Deafness Cannot Be Cuied
by local applications as thoy cannot
reach the diseased portions of tho
ear. There Is only one way to euro
deafness, and that is by constitutional
remedies, Deafness Is caused by an
inflamed condition of tho mucous
lining of tho Eustachian tube. When
tills tube Is Inflamed you have a
rumbling sound or Imperfect hearing,
and when It Is entirely closed, Deaf
ness Is the result, and unless the
lutlamatlon can be taken out, and
this tube restored to Its normal condl
tlan hearing will be destroyed for
ever; nine cases out of ten are caused
by catarrh, which Is nothing but an
Inflamed condition of the mucous
We will give One Hundred Dollars
for any case of Deafness (caused by
catarrh) that cannot bo cured by
Hull's Catarrh Uure.QSend for cir
F. J. Chenkv, &Co.,Toledo,.Q.
KHrSoia by druggists, 76c! v 1
sliver as well as gold.
Salt Lake parties, who ure operat
ing tlie Crystal Palace mine, near
Sparta, havo let the contract for the
construction of an 800-foot tiilmel
which will tap tho ledge, 400 root bo-
low tho surface.
Tho Grand Ronde Lumber Company
opened the flood gates or their big
dam In the Grand Roude river last
Thursday, and the released waters
caused tho river lu tho canyon below
to rise threo feet.
Latnburu Bros., of Wasco, mot with
a $300 loss aftor leaving a " sotting
where thoy had been threshing one
day last week. Flro broko Out nnd
burned two stacks, derrick wagon,
feeder, straw cart nnd belting.
Tho La Grande Chronicle states
that an cxtonslvo qunrry of limo'rock
hasbe.on discovered near that olty. It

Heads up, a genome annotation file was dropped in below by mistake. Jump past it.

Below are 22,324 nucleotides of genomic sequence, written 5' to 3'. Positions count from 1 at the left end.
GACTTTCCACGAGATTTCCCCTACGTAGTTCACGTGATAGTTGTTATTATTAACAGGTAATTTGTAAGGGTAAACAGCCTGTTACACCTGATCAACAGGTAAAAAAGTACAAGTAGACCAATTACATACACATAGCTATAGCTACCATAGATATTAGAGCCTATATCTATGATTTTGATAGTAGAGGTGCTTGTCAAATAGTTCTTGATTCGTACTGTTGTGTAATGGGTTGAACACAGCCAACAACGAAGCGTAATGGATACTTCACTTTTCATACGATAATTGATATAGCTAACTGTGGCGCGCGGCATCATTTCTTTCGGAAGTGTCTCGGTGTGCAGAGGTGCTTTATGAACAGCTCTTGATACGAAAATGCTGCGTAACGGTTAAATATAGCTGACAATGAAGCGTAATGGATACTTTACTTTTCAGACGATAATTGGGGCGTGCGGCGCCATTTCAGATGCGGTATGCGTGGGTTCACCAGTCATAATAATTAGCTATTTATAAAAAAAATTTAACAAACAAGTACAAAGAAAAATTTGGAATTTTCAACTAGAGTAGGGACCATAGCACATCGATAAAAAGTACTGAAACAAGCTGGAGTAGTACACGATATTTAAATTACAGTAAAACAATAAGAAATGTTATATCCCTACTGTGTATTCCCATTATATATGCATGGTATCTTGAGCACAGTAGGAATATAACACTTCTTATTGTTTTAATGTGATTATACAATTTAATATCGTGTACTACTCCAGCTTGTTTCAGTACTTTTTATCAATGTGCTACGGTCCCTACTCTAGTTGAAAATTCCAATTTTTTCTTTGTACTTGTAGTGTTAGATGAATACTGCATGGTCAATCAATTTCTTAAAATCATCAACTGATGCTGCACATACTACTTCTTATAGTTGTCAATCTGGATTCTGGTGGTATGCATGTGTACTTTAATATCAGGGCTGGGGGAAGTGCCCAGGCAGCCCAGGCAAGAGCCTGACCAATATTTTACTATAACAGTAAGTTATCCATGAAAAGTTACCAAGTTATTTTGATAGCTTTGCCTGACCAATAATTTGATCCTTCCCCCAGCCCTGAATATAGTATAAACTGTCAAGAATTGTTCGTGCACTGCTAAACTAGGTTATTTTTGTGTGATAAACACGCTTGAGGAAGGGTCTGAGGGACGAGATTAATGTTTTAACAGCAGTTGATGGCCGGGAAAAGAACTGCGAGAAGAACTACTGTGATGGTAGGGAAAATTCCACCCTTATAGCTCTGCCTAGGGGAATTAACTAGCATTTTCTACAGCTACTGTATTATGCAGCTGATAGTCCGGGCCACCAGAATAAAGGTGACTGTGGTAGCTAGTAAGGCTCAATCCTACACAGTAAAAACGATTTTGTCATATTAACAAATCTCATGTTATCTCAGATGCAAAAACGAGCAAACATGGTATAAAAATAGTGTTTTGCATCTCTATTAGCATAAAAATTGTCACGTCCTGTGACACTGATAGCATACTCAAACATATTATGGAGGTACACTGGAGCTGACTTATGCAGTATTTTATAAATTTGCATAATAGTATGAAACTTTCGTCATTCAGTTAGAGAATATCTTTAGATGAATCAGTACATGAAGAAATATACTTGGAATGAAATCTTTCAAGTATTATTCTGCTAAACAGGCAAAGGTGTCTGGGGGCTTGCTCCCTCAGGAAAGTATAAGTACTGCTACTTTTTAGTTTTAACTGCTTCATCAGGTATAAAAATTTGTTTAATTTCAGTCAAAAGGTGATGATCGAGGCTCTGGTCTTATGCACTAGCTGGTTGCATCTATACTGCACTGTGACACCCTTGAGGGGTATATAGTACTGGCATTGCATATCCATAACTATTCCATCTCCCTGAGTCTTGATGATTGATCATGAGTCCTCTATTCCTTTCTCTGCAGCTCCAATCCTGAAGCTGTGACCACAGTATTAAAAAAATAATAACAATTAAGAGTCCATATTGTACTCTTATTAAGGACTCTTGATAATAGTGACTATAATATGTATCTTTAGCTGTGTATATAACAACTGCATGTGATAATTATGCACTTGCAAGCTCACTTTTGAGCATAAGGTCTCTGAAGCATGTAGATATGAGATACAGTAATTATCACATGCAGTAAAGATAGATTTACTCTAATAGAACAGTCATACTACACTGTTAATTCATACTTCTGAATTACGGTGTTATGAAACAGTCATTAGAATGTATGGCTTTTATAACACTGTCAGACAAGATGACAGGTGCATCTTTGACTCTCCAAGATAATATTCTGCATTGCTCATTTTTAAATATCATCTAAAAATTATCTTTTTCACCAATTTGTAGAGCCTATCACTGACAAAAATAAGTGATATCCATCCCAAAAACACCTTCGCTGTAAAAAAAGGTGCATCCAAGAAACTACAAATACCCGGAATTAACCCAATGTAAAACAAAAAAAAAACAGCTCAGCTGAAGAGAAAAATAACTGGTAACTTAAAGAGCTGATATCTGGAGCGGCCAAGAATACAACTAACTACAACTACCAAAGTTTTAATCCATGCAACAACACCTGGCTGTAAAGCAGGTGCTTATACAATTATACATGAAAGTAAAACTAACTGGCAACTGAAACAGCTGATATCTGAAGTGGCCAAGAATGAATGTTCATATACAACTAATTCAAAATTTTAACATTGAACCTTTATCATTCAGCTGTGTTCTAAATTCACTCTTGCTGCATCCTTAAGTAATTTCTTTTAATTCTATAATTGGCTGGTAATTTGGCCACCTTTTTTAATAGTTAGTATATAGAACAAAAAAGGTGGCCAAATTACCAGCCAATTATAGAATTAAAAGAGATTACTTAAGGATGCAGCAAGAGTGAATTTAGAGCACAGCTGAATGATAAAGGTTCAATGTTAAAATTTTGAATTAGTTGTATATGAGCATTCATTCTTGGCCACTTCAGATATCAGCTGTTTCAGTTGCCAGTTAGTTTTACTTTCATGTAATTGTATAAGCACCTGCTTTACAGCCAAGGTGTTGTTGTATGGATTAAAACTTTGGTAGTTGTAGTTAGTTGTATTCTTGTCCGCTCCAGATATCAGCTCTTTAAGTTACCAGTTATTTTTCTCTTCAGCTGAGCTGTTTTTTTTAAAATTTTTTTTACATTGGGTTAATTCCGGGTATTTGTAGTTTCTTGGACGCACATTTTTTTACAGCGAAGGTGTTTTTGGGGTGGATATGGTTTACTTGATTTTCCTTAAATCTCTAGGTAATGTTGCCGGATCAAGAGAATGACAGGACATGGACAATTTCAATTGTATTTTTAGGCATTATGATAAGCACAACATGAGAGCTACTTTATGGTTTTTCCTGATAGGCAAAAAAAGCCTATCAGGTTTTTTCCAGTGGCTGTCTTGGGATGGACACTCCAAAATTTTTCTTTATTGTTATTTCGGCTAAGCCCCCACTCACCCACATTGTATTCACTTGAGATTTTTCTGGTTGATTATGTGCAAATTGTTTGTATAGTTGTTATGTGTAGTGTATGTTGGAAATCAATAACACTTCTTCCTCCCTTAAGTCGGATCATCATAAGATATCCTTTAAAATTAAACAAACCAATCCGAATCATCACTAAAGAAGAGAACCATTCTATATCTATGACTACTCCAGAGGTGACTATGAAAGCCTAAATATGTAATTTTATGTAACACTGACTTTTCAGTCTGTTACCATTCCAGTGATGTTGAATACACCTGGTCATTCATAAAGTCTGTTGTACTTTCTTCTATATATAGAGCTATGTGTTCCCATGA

i)8tho Intention of the labor exchange
to burn the rock and furnish a first
class grade of llmo for tho market.
Whllo looking after some of his cat
tlo on tho John Day breaks, somo tlmo
ago, II. Smith discovered threo anto
lopo in the band. The Moro Observer
says that theso aro probably the last
of ouco largo herds of antelope roam
ing this region.
During tho past two years Douglas
county has paid as bounty on wild
animals killed tho sum -of $8,857, as
follows. Bear, 2G2, bounty $517; coyote,
012, $0,300; Panthor, 070, $2,010. Total
1811; bounty $8,857.
Shcouuion who aro hording their
stock on the Crater lake rcsorvo will
bo prosecuted by tho government. In
formation against nluo of thorn 1ms
already boon filed In tho United
States court at Portland , by the dis
A Sclo girl can glvo you the latest
In bloomers. She simply puts on a
Mother Hubbarb, stands up, catclics
the lower part of tho back of tho skirt,
gently draws It up and with a safety
pin plus It to her waist lu front, and
gets on her wheel. As hIio scorches
along the drawn portion of tho skirt
fills with wind,. tndtlioro you nro. Ex.
Cliai. I). I nod, llrokcrauil Manufacturer's
Agent, Columbui, Ohio, certifies that Dr.
Kind's New Dlicovery his no equal m a
Couth rcnisdy. -J. I). Ilrown, Prop of St.
lames Hotel, I-'t. Wayue, Inil., tettitles that
lie was cured of a Cough of two years stand.
ng, cauccd by I .a Grippe, by Dr. King's New
DUcovery. 11. V. Merrill, lhldwlnivllle,
Mais , says that lie has uted and rcccomendsil
it and never krew It to fall and would rather
have it than any doctor, became it alway
cures. Mr- Hemming, 212 li. 25m at.,
Chicago, always kcops it at lirnd and has no
learot (roun, occauie it instantly relieves.
VI . r--" -'
THE 'FARMERS VISIjteiNLEY,
Tho SII6nt Statesman Makes One
. More Speech.- .am
Kree Trial bottles at Fred A. Lcgg's
A i'I'uaisement. Tlie appralsors of
the estate of John Stute, today re
ported property, real and porsonahto